But work was scarce there for Mary, and the Drummonds left Wisconsin in the mid-‘80s for Seattle. For about 15 years, Drummond was a bond salesman. Toward the end of that run, he was slowly being squeezed by improved technology; what had been his position’s province was gradually more accessible to everybody. As he puts it, “I was being displaced by the computers. I’m like the coal miners; I was put out of business by technology.”
An option was to swing over to selling mortgage bonds to investors, but Drummond – by this time, he and Mary had a couple of teenage kids – had had enough.
“That’s where all the money was, that’s where the big markup was,” he says. “But I didn’t have the drive anymore. It takes a lot of energy to do that business. I didn’t like getting up at four in the morning to do my job.”
Without a lot of discussion with Mary, he admits, Drummond decided to go back to school, seeking a master’s degree at Seattle University so he could teach. At 50, it was a fairly pronounced professional turn. It was while at Seattle U that he took the Myers-Briggs Type Indicator, a personality assessment that relates to likely occupational slant.
“You look at what jobs you might be good at,” Drummond says. “My two were stockbroker and teacher. I remember going up to the teacher and saying, ‘This is crazy, this is absolutely nuts.’ ‘’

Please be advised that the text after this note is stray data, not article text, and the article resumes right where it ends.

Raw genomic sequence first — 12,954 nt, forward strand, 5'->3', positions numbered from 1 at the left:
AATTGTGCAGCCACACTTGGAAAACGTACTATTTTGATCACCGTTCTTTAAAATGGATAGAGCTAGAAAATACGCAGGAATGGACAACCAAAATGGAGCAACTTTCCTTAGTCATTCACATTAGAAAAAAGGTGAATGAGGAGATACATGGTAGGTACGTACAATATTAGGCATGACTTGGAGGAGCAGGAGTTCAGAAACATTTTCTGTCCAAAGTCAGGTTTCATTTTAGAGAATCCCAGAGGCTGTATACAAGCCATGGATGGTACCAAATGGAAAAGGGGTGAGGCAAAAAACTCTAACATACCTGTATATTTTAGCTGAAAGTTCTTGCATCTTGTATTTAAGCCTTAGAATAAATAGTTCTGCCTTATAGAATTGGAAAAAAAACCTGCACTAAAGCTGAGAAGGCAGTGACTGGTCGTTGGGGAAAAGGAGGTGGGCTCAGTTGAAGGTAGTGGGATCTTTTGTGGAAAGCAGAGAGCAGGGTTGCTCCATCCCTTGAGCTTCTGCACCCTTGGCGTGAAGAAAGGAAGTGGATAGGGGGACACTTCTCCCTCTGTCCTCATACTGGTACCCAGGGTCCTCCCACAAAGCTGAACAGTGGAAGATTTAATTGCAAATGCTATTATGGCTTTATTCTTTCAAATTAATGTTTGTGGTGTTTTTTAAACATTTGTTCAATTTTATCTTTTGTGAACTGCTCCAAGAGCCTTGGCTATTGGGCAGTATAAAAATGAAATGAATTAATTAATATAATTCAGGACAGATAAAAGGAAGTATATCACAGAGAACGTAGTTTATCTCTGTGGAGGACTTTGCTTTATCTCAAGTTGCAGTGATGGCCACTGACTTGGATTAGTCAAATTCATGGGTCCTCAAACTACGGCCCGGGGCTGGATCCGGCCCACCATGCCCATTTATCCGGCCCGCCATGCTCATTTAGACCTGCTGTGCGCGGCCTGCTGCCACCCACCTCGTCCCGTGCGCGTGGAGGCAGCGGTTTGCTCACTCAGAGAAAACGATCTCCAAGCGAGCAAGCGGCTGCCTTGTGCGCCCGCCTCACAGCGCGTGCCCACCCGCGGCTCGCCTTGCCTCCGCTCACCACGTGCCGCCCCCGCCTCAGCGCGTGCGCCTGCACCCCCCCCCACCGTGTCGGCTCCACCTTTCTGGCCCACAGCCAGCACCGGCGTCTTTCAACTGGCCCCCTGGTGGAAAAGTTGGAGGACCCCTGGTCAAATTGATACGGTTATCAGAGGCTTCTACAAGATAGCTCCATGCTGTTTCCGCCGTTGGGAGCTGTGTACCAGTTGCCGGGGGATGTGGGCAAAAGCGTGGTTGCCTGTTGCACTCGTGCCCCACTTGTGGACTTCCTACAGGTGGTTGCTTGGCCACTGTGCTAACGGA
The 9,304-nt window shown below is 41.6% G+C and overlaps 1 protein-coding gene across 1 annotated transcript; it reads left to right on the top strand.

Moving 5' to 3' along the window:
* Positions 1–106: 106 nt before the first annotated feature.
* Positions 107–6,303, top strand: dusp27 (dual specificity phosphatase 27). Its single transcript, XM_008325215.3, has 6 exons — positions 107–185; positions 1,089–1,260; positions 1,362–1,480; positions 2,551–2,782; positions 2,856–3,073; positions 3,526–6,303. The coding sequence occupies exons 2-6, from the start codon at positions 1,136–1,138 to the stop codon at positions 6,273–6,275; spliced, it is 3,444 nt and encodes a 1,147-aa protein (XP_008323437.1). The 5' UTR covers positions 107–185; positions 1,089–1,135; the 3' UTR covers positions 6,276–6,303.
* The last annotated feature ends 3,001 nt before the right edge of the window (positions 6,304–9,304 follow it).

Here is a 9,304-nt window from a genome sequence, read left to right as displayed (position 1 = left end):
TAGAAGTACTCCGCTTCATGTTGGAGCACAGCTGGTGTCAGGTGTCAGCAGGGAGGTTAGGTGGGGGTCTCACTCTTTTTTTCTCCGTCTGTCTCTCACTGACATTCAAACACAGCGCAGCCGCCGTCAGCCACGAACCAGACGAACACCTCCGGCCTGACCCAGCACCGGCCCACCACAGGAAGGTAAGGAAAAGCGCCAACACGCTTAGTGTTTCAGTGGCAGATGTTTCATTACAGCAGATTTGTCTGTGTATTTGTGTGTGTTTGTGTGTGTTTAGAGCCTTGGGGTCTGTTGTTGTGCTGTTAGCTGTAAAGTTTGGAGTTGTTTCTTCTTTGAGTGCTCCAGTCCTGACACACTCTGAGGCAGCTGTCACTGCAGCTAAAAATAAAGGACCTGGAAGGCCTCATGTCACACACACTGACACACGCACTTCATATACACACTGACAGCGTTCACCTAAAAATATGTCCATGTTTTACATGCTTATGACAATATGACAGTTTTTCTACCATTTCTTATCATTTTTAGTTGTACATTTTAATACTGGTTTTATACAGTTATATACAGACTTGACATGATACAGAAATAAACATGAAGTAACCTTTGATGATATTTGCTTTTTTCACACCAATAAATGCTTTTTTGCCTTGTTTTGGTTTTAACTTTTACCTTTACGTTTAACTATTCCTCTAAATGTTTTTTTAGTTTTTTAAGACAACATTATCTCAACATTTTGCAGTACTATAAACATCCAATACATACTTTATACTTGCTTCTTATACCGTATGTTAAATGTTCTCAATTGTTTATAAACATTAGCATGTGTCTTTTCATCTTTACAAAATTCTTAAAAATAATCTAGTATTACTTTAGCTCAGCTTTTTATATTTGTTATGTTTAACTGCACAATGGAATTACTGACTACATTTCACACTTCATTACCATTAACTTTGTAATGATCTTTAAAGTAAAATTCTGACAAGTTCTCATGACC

Drummond taught middle-school math for four years. The inflexible, one-size-fits-all nature of education touched him. He remembers curriculum nights, and telling parents how it was the lowest quartile of students that would draw his greatest attention.
“That’s probably not a good philosophy for a general education teacher because you’ve got to teach everybody,” Drummond says. “But these kids, they’re traumatized, they’re living in cars, they’ve got tough family situations, they’re living in poverty – they need more support.”
So it was a natural fit when, through his daughter Natalie’s work, Drummond grew to know Interagency Academy, a network of small high schools in Seattle. It caters to students who otherwise might fall through the cracks – “students who have been displaced from the comprehensive high school,” Drummond says. “They’ve either left the school, or the school asked them to leave.”
In a 2012 story, the Seattle Times described Interagency as the city’s “last-chance high school” for “some 500 of the city’s toughest to teach – students who have been jailed or expelled, homeless or pregnant, gang-involved or learning-disabled.”